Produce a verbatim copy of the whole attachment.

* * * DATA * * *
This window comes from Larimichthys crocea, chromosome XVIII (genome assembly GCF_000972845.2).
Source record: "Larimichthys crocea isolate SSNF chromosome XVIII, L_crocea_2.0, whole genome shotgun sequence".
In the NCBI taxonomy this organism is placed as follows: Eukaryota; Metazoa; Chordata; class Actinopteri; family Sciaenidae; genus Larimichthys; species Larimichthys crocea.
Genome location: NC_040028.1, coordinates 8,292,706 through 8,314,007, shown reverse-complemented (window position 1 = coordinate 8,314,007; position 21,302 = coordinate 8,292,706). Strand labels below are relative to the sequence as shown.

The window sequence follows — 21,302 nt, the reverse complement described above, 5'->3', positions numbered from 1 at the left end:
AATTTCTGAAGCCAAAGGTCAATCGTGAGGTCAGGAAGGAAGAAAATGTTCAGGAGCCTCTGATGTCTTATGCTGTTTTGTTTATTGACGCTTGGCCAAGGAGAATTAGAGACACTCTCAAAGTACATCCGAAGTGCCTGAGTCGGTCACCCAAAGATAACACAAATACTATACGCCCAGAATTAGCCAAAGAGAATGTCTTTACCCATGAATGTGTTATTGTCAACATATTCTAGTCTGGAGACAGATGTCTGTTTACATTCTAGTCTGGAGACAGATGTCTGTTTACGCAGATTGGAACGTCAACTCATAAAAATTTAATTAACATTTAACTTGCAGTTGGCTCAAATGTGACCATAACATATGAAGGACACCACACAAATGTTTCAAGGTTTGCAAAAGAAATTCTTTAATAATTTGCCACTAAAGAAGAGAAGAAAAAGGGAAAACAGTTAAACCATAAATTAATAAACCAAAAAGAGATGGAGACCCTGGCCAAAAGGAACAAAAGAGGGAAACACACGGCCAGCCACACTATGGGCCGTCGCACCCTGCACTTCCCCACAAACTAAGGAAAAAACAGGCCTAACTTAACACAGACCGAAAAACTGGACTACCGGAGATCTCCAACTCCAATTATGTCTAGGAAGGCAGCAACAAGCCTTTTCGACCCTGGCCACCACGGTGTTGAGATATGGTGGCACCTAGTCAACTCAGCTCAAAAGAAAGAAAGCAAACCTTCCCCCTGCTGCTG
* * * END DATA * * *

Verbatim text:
This window comes from Larimichthys crocea, chromosome XVIII (genome assembly GCF_000972845.2).
Source record: "Larimichthys crocea isolate SSNF chromosome XVIII, L_crocea_2.0, whole genome shotgun sequence".
In the NCBI taxonomy this organism is placed as follows: Eukaryota; Metazoa; Chordata; class Actinopteri; family Sciaenidae; genus Larimichthys; species Larimichthys crocea.
Genome location: NC_040028.1, coordinates 8,292,706 through 8,314,007, shown reverse-complemented (window position 1 = coordinate 8,314,007; position 21,302 = coordinate 8,292,706). Strand labels below are relative to the sequence as shown.

The window sequence follows — 21,302 nt, the reverse complement described above, 5'->3', positions numbered from 1 at the left end:
AATTTCTGAAGCCAAAGGTCAATCGTGAGGTCAGGAAGGAAGAAAATGTTCAGGAGCCTCTGATGTCTTATGCTGTTTTGTTTATTGACGCTTGGCCAAGGAGAATTAGAGACACTCTCAAAGTACATCCGAAGTGCCTGAGTCGGTCACCCAAAGATAACACAAATACTATACGCCCAGAATTAGCCAAAGAGAATGTCTTTACCCATGAATGTGTTATTGTCAACATATTCTAGTCTGGAGACAGATGTCTGTTTACATTCTAGTCTGGAGACAGATGTCTGTTTACGCAGATTGGAACGTCAACTCATAAAAATTTAATTAACATTTAACTTGCAGTTGGCTCAAATGTGACCATAACATATGAAGGACACCACACAAATGTTTCAAGGTTTGCAAAAGAAATTCTTTAATAATTTGCCACTAAAGAAGAGAAGAAAAAGGGAAAACAGTTAAACCATAAATTAATAAACCAAAAAGAGATGGAGACCCTGGCCAAAAGGAACAAAAGAGGGAAACACACGGCCAGCCACACTATGGGCCGTCGCACCCTGCACTTCCCCACAAACTAAGGAAAAAACAGGCCTAACTTAACACAGACCGAAAAACTGGACTACCGGAGATCTCCAACTCCAATTATGTCTAGGAAGGCAGCAACAAGCCTTTTCGACCCTGGCCACCACGGTGTTGAGATATGGTGGCACCTAGTCAACTCAGCTCAAAAGAAAGAAAGCAAACCTTCCCCCTGCTGCTG